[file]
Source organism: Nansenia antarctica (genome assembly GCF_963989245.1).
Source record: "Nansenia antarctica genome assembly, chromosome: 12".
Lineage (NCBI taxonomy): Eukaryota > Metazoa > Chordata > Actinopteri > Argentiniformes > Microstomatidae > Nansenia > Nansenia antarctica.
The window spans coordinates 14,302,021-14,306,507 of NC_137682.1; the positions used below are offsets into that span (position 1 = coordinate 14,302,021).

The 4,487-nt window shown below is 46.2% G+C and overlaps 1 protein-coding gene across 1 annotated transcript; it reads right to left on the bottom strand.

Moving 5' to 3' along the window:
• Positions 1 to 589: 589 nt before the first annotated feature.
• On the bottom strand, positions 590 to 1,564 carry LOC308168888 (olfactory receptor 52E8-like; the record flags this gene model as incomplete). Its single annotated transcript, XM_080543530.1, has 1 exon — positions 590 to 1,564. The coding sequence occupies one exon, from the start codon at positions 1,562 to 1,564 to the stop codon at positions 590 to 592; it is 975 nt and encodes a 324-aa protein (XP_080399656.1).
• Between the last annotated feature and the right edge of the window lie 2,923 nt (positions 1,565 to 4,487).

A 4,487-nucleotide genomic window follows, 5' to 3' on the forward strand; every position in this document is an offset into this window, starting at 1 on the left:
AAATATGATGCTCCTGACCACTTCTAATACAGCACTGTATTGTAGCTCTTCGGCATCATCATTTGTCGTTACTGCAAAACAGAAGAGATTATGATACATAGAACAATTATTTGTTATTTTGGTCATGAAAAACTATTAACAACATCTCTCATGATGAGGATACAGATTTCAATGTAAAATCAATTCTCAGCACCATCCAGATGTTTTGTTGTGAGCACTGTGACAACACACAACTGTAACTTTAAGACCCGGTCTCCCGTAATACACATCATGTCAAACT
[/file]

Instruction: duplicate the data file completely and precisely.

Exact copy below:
Source organism: Nansenia antarctica (genome assembly GCF_963989245.1).
Source record: "Nansenia antarctica genome assembly, chromosome: 12".
Lineage (NCBI taxonomy): Eukaryota > Metazoa > Chordata > Actinopteri > Argentiniformes > Microstomatidae > Nansenia > Nansenia antarctica.
The window spans coordinates 14,302,021-14,306,507 of NC_137682.1; the positions used below are offsets into that span (position 1 = coordinate 14,302,021).

The 4,487-nt window shown below is 46.2% G+C and overlaps 1 protein-coding gene across 1 annotated transcript; it reads right to left on the bottom strand.

Moving 5' to 3' along the window:
• Positions 1 to 589: 589 nt before the first annotated feature.
• On the bottom strand, positions 590 to 1,564 carry LOC308168888 (olfactory receptor 52E8-like; the record flags this gene model as incomplete). Its single annotated transcript, XM_080543530.1, has 1 exon — positions 590 to 1,564. The coding sequence occupies one exon, from the start codon at positions 1,562 to 1,564 to the stop codon at positions 590 to 592; it is 975 nt and encodes a 324-aa protein (XP_080399656.1).
• Between the last annotated feature and the right edge of the window lie 2,923 nt (positions 1,565 to 4,487).

A 4,487-nucleotide genomic window follows, 5' to 3' on the forward strand; every position in this document is an offset into this window, starting at 1 on the left:
AAATATGATGCTCCTGACCACTTCTAATACAGCACTGTATTGTAGCTCTTCGGCATCATCATTTGTCGTTACTGCAAAACAGAAGAGATTATGATACATAGAACAATTATTTGTTATTTTGGTCATGAAAAACTATTAACAACATCTCTCATGATGAGGATACAGATTTCAATGTAAAATCAATTCTCAGCACCATCCAGATGTTTTGTTGTGAGCACTGTGACAACACACAACTGTAACTTTAAGACCCGGTCTCCCGTAATACACATCATGTCAAACT